Bayesian models - choosing between Means, Medians, MAD, MPE

Hi everyone,

I’m currently running mixed models in brms, and reading lots of papers that have done similar. I’m getting a little confused now about my approach to identifying and summarising estimates that have meaningful effects.

I’ve seen lots of people using whether the posterior distributions cross 0 or not (95 or 89 % credible intervals)…based on the means or medians.

I’ve also seen people summarising the posterior distributions with medians and then using maximum probability of effect (MPE) estimates to make decisions on what is meaningful.

In another paper, the authors used the posterior median, and the median absolute deviation (MAD) to assess the strength and uncertainty of estimated effects.

My question is…how does one make a decision on whether to use the posterior mean or median, and whether or not to use just those, or to also explore MPEs/MADs?

Any help would be much appreciated.

Reasonable people disagree about this, or just have their own personal preferences/standards without necessarily thinking others are better or worse. Essentially, this question is about how to summarise your posterior, and the idea is to get a) a point estimate indicating some kind of reasonable estimate of the posterior, and b) another number or set of numbers indicating the spread of the posterior around that point estimate, to indicate uncertainty. There are just a lot of ways of doing this!

There are some advantages to a median, in that the value indicated by the median estimate does not change with a transformation of the posterior (e.g., a log transform, it would indicate the same value, whereas the mean might change). The same applies to intervals based on a quantile from the posterior (an equal tailed interval, which is what brms provides by default, is the 2.5% and 97.5% of the posterior, and the values indicated by these also do not change when the posterior is transformed).

However, one could also use the HDI - the highest density interval. A 95% HDI indicates the 95% most likely values in the posterior, whereas the 95% ETI just indicates the middle 95% of values - not necessarily the most likely.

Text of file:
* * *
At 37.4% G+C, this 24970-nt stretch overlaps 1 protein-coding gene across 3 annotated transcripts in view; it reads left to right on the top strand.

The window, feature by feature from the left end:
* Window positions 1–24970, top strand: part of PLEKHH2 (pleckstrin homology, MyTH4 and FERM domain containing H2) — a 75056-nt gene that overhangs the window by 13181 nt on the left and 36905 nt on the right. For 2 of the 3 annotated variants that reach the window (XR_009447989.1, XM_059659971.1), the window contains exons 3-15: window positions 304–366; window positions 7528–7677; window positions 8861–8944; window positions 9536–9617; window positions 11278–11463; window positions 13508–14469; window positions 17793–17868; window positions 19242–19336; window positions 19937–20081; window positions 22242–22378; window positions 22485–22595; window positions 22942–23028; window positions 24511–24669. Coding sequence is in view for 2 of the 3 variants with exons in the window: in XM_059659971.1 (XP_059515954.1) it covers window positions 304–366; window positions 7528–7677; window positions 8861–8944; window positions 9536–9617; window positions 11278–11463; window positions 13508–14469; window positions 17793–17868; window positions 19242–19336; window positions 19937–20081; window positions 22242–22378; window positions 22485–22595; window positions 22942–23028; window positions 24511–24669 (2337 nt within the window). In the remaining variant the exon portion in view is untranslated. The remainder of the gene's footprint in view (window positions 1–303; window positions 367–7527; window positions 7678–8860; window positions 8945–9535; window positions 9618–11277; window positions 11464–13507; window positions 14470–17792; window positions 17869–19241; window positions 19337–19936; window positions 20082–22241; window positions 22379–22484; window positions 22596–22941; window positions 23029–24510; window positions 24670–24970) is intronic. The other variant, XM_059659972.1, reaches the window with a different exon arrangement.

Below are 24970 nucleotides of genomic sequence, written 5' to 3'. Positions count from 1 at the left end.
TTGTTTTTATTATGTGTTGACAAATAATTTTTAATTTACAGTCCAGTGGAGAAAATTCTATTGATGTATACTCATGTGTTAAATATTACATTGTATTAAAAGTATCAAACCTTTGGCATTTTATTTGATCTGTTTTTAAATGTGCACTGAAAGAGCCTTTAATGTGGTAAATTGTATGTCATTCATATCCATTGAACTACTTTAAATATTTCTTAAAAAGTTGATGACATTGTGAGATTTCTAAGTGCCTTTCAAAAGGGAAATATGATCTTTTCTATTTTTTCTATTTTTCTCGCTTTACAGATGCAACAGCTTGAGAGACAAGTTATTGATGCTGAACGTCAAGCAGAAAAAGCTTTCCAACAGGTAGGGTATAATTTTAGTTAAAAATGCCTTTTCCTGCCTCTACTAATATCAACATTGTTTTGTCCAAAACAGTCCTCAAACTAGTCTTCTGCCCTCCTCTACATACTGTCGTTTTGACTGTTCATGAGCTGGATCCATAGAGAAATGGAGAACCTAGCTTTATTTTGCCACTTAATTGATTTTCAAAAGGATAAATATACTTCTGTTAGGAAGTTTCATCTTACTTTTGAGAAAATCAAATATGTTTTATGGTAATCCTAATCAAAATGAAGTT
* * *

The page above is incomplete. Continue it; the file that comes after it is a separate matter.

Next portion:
Things like the MAD also just indicate the spread of the value around the median.

As you can see, this can be quite an annoying thing to decide which to use. It is not the case the one is necessarily better than the other. Personally, I am often happy to use the median, mean, or even mode (most likely part of the posterior distribution) as a point estimate, and some kind of HDI as the indicator of uncertainty. However, what I would suggest is seeing if your interpretations of what is going on actually change dramatically depending on how you summarise the posterior. If your posterior has a heavy skew, then the different ways of summarising it can make a difference. Plot a density plot of the posterior and see the shape, and how the summary points line up with one another. Often, you will be relieved to see that it doesn’t make a difference. If the shape of the posterior is very skewed or has a weird shape, this might be a case where you would want to literally show a plot of the posterior so that people can see what is going on, and not be mislead by a potentially arbitrary choice of summary.

Finally, regarding using whatever %age of the posterior, this depends on how stringent you want to be about the estimate. A 99% interval contains more of the posterior than a 95%, and more again than an 89%. You can think of it like your acceptable error rate - for a 99% HDI, you expect that it is 99% likely that the true value of the underlying parameter is within that range. So the preference here depends on how conservative you want to be.

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Thank you very much @JimBob, that is really helpful!
I also just checked my posterior density plots, and they are quite symmetrical.

The HDI sounds very useful - presumably it is still reasonable to use the HDI with the mean estimates?

Also, is there a reason (other than higher confidence) why the HDI interval is quite a lot higher (99%) than typically used intervals e.g., 89%, 95%?

The reason to choose different intervals is often to avoid ‘false positives’ or appearing overly certain about where the parameter lies. Notably, ‘89%’ was suggested almost as a joke by Richard McElreath ‘because it is prime’ and is specifically meant to be arbitrary and cause you to think of what %age you actually want - not to be taken as a standard with any meaning. 95% interval essentially comes as a parallel to .05 p value or 95% confidence interval in frequentist statistics. Personally I think 89% might not be conservative enough, but the choice is up to you and depends on your goal.

You can combine the HDI with the mean, median or whatever else you like, yes.

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